Tambuwal, Ihedioha reject PDP in battle for House

By IAfrica
In Nigeria News Feed
Feb 4th, 2014
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Reps’ leaders urge court to dismiss suit to stop leadership change

The legal battle over the House of Representatives leadership took a new turn yesterday.

Speaker Aminu Tambuwal, other principal officers and members, who defected to the All Progressives Party (APC), objected to the suit by the Peoples’ Democratic Party (PDP), seeking to prevent leadership change in the House.

Tambuwal and 52 others, named as defendants, queried the jurisdictional powers of a Federal High Court in Abuja to hear the suit, which primarily seeks to restrain the defendants from effecting any changes in the composition of the House’s leadership.

To Tambuwal and others, the PDP lacks the locus standi to institute the suit, which, in their view, is an abuse of court process. Besides, to them, it is also not justiceable as it touches on the internal affairs of the House, over which the court lacks jurisdiction.

It is also their contention that the case amounts to an academic or hypothetical exercise.

The above formed the core of submissions by the defence team, who argued the objection at the resumed hearing of the case yesterday before Justice Adeniyi Ademola.

The team, which includes Adeniyi Akintola (SAN), Mahmud Magaji (SAN), Sebastine Hon (SAN), Abiodun Owonikoko (SAN) and Eric Apia prayed the court to either dismiss or strike out the suit.

Magaji (for House of Reps, Tambuwal and Deputy Speaker, Emeka Ihedioha) argued that the suit amounted to an abuse of court process because it was predicated on a similar suit pending before another judge of the same court.

He argued that the PDP lacked the locus standi to institute the suit because it is not a member of the House of Representatives and could not interfere in the internal businesses of the House.

Magaji urged the court to dismiss the suit.

Akintola said the defendants were challenging the jurisdiction of the court to hear the case in view of the provisions of Sections 23 and 30 of the Legislative House’s Powers and Privileges Act, Cap L12 Laws of Nigeria 2004.

He argued that by virtue of those provisions, all courts are barred from enquiring into how principal officers of a legislative house exercise their powers.

Akintola argued that the exercise of such powers could only be questioned if they are exercised in breach of constitutional provisions. He contended that it was unlawful for the PDP to seek to preemptively restrain the principal officers of the House, and other defendants in the suit from exercising their constitutional powers.

He also noted the similarity in the suit and the earlier one before Justice Mohammed. He argued that both cases were seeking primarily, the interpretation of Section 68 (1) (g) of the Constitution.

Akintola argued that the reliefs sought in both cases were intertwined and urged the court to strike the suit out on grounds of abuse of court process.

Hon queried the plaintiff’s right to sue on behalf of members of the APC, who are also principal members of the House.

He argued that even where the PDP could sue to protect the position of its members in the House, it cannot act in a similar manner in relation to other principal members who belong to APC, without their consent.

Relying on the provision of Section 50(1)(b) of the Constitution, Hon queried the PDP’s right to bother itself about how members of the House organise themselves when it is not a member.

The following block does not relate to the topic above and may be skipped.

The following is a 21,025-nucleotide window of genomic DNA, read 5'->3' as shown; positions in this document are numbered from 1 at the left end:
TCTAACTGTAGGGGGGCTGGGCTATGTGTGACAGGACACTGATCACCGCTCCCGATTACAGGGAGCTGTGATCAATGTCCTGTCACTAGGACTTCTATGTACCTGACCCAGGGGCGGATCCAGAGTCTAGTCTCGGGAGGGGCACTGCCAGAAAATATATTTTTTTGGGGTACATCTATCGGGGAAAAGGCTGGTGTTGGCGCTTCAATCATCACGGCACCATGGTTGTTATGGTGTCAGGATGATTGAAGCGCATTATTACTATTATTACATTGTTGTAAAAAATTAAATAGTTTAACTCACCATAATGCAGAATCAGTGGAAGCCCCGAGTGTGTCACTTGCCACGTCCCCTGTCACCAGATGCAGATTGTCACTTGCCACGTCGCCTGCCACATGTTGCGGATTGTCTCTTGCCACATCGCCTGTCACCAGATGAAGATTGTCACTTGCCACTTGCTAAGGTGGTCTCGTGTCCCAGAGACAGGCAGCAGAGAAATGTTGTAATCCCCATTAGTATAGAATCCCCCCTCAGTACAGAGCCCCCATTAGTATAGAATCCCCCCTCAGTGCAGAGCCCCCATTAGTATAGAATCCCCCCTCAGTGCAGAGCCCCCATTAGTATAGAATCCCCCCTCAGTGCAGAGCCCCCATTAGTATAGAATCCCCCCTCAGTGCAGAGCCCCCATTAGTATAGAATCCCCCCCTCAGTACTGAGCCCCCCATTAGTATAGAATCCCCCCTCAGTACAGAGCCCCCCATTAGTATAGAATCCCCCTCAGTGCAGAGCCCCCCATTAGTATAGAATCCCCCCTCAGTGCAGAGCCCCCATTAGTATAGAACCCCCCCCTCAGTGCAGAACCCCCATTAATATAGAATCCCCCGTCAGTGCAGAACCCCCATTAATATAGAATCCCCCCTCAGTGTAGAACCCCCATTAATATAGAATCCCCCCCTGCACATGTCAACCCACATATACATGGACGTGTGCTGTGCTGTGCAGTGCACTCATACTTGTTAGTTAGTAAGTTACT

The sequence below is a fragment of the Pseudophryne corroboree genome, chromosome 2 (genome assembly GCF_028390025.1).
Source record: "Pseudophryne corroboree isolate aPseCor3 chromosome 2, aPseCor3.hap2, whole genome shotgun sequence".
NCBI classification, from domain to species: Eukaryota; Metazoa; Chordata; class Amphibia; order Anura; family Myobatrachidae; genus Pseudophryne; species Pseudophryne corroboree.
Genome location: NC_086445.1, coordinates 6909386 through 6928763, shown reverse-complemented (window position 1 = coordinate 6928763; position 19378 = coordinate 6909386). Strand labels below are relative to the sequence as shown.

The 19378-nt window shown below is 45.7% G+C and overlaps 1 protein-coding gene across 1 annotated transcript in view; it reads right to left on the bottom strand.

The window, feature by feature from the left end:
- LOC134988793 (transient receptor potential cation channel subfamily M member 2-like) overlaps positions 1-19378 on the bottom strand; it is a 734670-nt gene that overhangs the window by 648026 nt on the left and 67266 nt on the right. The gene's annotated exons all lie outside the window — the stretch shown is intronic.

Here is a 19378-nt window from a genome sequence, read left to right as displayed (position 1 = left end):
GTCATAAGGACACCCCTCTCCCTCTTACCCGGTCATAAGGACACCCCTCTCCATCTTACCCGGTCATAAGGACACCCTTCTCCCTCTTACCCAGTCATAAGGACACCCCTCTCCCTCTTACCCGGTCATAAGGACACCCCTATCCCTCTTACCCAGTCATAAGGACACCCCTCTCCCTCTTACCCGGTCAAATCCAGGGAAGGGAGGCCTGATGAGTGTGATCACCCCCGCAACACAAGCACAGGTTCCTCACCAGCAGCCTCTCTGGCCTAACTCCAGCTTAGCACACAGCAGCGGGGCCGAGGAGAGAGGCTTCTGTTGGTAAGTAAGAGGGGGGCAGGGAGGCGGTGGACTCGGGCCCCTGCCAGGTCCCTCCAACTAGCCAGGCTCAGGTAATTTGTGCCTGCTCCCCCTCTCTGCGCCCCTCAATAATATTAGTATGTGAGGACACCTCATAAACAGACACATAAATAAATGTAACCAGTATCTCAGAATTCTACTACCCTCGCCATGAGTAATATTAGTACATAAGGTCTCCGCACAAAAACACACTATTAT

“In this case, PDP is an interloper and a busybody. Section 50(1)(b) of the Constitution has created a vested interest that belongs to a certain class of people, who are members of the House. PDP, not being a member of the House, has no standing to institute this action,” Hon said.

Relying on Section 60 of the Constitution, Hon argued that the House has the powers to regulate its procedures. He added that by virtue of the provision of section 60 of the Constitution, the “PDP lacks the powers to dabble in the internal affairs of the House”.

Owonikoko argued that the case was an abuse of the process because it was predicated on the existing case before Justice Mohammed.

He urged the court to dismiss it.

Justice Ademola adjourned till February 14 for the plaintiff to respond and argue its originating summons.

The PDP, in its originating summons, urged the court to determine whether, in view of the mandatory provision of Section 68(1)(g) of the Constitution, and in view of the pendency of an earlier suit by the defecting lawmakers, they (the defecting legislators) can participate in any proceedings to remove the House’ principal officers.

The party would like the court to determine whether, in view of the provision of Section 68(1)(g) of the Constitution and the pending suit by the defecting legislators, they (the defecting lawmakers) can lawfully alter the composition or constitution of the House’s leadership.

It is praying the court to declare that in view of Section 68(1)(g) of the Constitution and the pending case marked: FHC/ABJ/CS/621/2013 the defecting lawmakers “cannot lawfully vote and contribute to any motion for the removal or change of any of the principal officers” of the House.

PDP also urged the court to declare that the defecting lawmakers, who are plaintiffs in the earlier suit before Justice Ahmed Mohammed of the same court, “are not competent to sponsor, contribute or vote on any motion calling for the removal or change in the leadership of the House or the removal of any principal officers of the House”.

It prayed the court for an order of perpetual injunction restraining the defendants from “altering or changing the House’s leadership.

The PDP filed an application for interlocutory injunction restraining the defendants from altering the leadership of the House, pending the determination of the substantive suit.

 

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